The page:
We will not tackle the climate crisis without changing our consumption systems

With concern over the climate emergency intensifying in the wake of COP26 but too little focus on the impact of individual consumption, sustainability NGO WRAP has joined forces with not-for-profit social enterprise Behaviour Change to fill this void.

Climate action NGO WRAP today publishes annual updates of its voluntary agreements for the food, plastics and textiles sectors. The publication comes with a stark warning that while the UK is making some progress in tackling key environmental issues, a lot more collaboration and action is needed from businesses to achieve the level of change required, and to keep climate goals within reach.

WRAP launched its first voluntary agreement in 2005 and has since expanded its programme to address food and drink, plastic pollution, and fashion and textiles. WRAP has demonstrated how the voluntary approach can deliver measurable outcomes, with the Courtauld Commitment reducing the UK’s food waste by 27% since its launch 17 years ago. In the last three years of reporting, the UK Plastics Pact has doubled the recycled content in packaging, and driven the significant elimination of unnecessary (84%) and hard to recycle (90%) components in packaging. Launched only a year ago, Textiles 2030 has convened more than 110 leading businesses and organisations and brought the UK one step closer to accurately measuring and addressing the impact of the UK’s clothing and home textiles. Together, WRAP’s annual reports highlight the challenges and pathways for tackling climate action, and detail where leading UK businesses are already acting to address waste, carbon and water usage through The UK Plastics Pact, the Courtauld Commitment 2030 and Textiles 2030.

WRAP’s voluntary agreements bring together Governments, businesses, local authorities, academics, NGOs, industry groups and citizens to take collaborative action. They address how the food and drink, plastics and textiles we use are produced and sold through to their reuse, remanufacture and recycling. The voluntary model operates in tandem with policy development, but can deliver impact faster, and with more flexibility, than regulation alone. Using a systemic approach, businesses address these issues through innovation and collaboration, while generating opportunities for responsible growth and demonstrating to their customers and shareholders commitment to sustainable change. A Target-Measure-Act approach, developed by WRAP, ensures rigorous evaluation of progress, giving transparent and publicly reported updates against targets to avoid greenwashing.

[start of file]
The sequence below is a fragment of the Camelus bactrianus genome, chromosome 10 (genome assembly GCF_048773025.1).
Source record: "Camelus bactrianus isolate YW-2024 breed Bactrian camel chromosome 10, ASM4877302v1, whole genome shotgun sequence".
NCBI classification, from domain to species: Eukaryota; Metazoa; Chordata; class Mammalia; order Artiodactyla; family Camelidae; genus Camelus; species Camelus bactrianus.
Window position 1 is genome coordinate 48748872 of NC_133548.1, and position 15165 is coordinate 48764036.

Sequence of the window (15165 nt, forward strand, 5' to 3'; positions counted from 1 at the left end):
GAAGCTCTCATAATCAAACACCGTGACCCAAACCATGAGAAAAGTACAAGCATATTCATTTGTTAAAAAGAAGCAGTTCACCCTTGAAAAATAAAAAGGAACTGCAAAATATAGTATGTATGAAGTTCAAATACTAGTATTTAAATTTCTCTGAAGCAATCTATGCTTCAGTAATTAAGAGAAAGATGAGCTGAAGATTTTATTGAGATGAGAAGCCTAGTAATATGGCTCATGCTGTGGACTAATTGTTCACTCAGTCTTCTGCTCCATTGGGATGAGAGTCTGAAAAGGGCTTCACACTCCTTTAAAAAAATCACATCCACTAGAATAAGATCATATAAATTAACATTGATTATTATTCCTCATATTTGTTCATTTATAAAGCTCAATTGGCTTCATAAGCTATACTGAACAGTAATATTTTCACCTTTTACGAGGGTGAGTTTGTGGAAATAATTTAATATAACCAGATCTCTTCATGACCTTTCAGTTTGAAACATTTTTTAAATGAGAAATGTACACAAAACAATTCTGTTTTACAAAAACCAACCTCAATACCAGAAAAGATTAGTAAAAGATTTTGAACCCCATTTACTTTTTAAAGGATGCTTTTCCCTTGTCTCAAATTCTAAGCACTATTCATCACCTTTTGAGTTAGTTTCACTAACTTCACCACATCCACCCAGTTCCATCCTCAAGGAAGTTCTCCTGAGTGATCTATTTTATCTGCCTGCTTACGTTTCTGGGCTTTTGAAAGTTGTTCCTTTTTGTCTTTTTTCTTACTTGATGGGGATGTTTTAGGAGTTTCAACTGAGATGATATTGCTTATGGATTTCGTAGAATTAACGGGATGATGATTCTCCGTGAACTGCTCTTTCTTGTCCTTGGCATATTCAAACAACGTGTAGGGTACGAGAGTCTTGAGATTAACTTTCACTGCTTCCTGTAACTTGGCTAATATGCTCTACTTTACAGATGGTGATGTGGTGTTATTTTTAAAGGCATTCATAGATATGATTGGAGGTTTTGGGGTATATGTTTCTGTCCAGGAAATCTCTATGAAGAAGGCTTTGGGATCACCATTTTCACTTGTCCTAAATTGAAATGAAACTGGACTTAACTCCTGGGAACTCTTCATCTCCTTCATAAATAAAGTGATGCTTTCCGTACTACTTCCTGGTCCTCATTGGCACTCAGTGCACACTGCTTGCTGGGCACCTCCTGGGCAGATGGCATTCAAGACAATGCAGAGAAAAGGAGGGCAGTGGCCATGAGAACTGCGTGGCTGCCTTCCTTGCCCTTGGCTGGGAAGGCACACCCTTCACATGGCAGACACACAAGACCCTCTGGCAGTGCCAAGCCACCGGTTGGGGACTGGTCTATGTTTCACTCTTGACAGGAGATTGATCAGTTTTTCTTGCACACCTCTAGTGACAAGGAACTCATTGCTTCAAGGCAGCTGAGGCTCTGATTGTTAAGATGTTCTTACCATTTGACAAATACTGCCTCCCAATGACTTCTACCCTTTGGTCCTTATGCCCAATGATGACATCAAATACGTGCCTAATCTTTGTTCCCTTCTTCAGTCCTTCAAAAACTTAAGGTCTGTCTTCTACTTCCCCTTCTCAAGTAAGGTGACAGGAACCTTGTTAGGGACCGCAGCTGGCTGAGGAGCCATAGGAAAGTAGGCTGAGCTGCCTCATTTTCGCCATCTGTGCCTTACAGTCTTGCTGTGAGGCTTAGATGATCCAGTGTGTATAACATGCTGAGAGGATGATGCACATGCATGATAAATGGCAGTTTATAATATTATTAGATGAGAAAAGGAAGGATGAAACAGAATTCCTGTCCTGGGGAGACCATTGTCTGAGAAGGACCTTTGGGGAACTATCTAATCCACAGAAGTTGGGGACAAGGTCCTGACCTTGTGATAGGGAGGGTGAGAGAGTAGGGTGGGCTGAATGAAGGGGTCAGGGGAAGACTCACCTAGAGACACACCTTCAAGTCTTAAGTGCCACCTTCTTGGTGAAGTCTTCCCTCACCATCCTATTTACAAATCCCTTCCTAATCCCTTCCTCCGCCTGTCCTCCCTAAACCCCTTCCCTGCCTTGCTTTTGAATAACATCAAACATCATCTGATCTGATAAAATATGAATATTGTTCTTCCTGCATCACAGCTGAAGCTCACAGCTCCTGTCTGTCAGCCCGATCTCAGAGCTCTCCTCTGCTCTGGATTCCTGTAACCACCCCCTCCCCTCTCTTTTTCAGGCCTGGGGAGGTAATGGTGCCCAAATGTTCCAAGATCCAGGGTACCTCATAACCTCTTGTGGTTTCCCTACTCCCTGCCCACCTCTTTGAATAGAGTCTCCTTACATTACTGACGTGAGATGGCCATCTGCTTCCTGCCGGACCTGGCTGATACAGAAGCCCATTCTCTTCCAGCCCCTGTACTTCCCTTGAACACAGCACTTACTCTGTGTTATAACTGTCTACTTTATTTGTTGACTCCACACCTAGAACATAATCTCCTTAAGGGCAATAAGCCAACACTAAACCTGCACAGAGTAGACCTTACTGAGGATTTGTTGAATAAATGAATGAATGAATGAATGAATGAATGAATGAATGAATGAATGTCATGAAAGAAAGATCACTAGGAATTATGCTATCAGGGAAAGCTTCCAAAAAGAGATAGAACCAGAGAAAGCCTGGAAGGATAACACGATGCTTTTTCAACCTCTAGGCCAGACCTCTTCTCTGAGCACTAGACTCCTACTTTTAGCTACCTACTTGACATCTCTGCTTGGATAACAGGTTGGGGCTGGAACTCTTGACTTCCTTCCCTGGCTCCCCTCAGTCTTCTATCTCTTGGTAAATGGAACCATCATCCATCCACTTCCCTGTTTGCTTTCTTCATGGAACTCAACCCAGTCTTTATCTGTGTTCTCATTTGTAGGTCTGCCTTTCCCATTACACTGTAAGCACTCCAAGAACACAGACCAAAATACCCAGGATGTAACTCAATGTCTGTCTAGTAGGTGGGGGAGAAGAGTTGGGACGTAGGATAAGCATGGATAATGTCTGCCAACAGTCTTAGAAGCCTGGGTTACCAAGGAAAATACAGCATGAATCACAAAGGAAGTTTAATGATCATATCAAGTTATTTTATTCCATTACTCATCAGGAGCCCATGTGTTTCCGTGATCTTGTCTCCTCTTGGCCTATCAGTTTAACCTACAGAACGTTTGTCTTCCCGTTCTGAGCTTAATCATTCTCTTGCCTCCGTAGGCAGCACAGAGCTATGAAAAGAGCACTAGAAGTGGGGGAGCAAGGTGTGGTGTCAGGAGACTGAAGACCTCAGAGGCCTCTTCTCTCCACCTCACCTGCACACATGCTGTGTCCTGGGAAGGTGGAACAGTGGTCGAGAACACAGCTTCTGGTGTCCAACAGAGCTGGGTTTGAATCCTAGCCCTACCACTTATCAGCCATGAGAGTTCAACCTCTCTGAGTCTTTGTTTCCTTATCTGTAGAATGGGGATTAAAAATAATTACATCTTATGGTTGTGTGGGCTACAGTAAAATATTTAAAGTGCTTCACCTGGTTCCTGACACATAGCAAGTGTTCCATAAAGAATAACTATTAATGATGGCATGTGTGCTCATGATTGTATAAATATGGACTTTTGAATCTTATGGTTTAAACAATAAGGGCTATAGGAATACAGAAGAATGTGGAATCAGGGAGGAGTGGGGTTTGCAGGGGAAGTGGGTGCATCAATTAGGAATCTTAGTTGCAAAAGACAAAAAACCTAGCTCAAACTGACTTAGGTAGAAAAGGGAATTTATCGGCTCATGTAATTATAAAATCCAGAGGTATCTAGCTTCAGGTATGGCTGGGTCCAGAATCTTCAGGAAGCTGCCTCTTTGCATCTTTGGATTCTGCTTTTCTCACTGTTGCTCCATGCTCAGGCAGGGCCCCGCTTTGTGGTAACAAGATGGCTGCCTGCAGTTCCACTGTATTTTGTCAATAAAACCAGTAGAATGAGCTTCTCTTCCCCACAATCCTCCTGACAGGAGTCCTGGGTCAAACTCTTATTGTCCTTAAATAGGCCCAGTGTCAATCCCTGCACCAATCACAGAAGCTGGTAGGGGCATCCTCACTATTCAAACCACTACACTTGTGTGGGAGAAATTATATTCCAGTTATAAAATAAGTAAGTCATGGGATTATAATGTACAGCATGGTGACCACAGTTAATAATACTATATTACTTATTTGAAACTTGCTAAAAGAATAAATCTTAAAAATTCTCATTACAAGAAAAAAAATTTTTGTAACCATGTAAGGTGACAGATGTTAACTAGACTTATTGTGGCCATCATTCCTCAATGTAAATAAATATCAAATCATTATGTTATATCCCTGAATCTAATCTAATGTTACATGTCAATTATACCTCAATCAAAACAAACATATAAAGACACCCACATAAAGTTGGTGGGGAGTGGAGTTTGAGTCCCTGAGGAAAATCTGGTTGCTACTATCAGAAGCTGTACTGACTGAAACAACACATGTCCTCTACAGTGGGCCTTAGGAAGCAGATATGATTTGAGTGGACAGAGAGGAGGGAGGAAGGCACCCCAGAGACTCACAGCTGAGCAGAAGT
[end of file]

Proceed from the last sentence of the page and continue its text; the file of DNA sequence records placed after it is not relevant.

But with signs that we are not on track to deliver the scale and pace of change needed to deliver on the goals of the voluntary agreements, and therefore to reduce emissions as required, WRAP is using these annual updates to call on more businesses to act on climate change – today.

Catherine David, Director of Collaboration and Change at WRAP, said “COP27 made it clear that we are not on track to mitigate the worst impacts of the climate crisis. Accelerating action by businesses is paramount. The businesses signed up to our agreements are leading the way in transforming the food, textiles and plastic packaging sectors, demonstrating what is possible, and helping inform government’s thinking on needed regulatory levers. Today’s reports show the mountain we need to climb, and we call on all businesses to join us on this journey and be part of changing our consumption systems in line with a sustainable future.”


Under Textiles 2030, WRAP’s newest voluntary agreement launched in April 2021, signatories are adopting a Target, Measure, Act approach to ambitious carbon and water reduction targets and working collaboratively across their supply chains to implement improvements in line with the Textiles 2030 Circularity Roadmap. Today, for the first time, WRAP publishes the Textiles 2030 baseline detailing signatories’ combined carbon and water footprints for 2019. The report also shows results from signatories’ first year of reporting in 2021, which will help determine priority areas for action and track progress over the next eight years. The data gives the clearest picture of the current situation in the UK fashion and textiles industry, and the scale of the challenge.